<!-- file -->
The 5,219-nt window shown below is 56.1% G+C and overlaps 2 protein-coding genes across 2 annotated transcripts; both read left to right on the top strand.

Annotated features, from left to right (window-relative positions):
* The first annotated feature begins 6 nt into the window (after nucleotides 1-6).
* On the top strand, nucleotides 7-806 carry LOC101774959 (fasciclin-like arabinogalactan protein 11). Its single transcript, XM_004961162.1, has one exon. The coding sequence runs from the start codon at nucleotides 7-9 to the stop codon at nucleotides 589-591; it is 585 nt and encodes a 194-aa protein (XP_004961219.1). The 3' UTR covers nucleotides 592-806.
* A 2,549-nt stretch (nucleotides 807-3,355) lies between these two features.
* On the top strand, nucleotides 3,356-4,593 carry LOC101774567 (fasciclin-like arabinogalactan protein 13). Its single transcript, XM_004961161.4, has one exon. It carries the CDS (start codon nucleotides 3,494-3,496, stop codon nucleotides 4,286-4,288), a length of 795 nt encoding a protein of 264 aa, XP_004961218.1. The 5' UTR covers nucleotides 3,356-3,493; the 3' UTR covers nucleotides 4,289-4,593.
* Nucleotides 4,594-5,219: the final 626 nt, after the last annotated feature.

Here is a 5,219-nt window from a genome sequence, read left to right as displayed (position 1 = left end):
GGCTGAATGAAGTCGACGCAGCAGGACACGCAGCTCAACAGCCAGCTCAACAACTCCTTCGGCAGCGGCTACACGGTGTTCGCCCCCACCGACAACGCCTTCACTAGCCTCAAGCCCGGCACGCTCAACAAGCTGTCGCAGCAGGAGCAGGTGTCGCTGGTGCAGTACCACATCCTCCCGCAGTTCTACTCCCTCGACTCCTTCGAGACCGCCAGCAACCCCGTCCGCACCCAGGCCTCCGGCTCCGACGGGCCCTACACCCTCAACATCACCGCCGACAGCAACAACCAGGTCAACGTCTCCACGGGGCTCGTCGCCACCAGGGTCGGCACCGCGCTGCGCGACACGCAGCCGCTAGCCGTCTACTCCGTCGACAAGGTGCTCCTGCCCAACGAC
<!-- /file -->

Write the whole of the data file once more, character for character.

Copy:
The 5,219-nt window shown below is 56.1% G+C and overlaps 2 protein-coding genes across 2 annotated transcripts; both read left to right on the top strand.

Annotated features, from left to right (window-relative positions):
* The first annotated feature begins 6 nt into the window (after nucleotides 1-6).
* On the top strand, nucleotides 7-806 carry LOC101774959 (fasciclin-like arabinogalactan protein 11). Its single transcript, XM_004961162.1, has one exon. The coding sequence runs from the start codon at nucleotides 7-9 to the stop codon at nucleotides 589-591; it is 585 nt and encodes a 194-aa protein (XP_004961219.1). The 3' UTR covers nucleotides 592-806.
* A 2,549-nt stretch (nucleotides 807-3,355) lies between these two features.
* On the top strand, nucleotides 3,356-4,593 carry LOC101774567 (fasciclin-like arabinogalactan protein 13). Its single transcript, XM_004961161.4, has one exon. It carries the CDS (start codon nucleotides 3,494-3,496, stop codon nucleotides 4,286-4,288), a length of 795 nt encoding a protein of 264 aa, XP_004961218.1. The 5' UTR covers nucleotides 3,356-3,493; the 3' UTR covers nucleotides 4,289-4,593.
* Nucleotides 4,594-5,219: the final 626 nt, after the last annotated feature.

Here is a 5,219-nt window from a genome sequence, read left to right as displayed (position 1 = left end):
GGCTGAATGAAGTCGACGCAGCAGGACACGCAGCTCAACAGCCAGCTCAACAACTCCTTCGGCAGCGGCTACACGGTGTTCGCCCCCACCGACAACGCCTTCACTAGCCTCAAGCCCGGCACGCTCAACAAGCTGTCGCAGCAGGAGCAGGTGTCGCTGGTGCAGTACCACATCCTCCCGCAGTTCTACTCCCTCGACTCCTTCGAGACCGCCAGCAACCCCGTCCGCACCCAGGCCTCCGGCTCCGACGGGCCCTACACCCTCAACATCACCGCCGACAGCAACAACCAGGTCAACGTCTCCACGGGGCTCGTCGCCACCAGGGTCGGCACCGCGCTGCGCGACACGCAGCCGCTAGCCGTCTACTCCGTCGACAAGGTGCTCCTGCCCAACGAC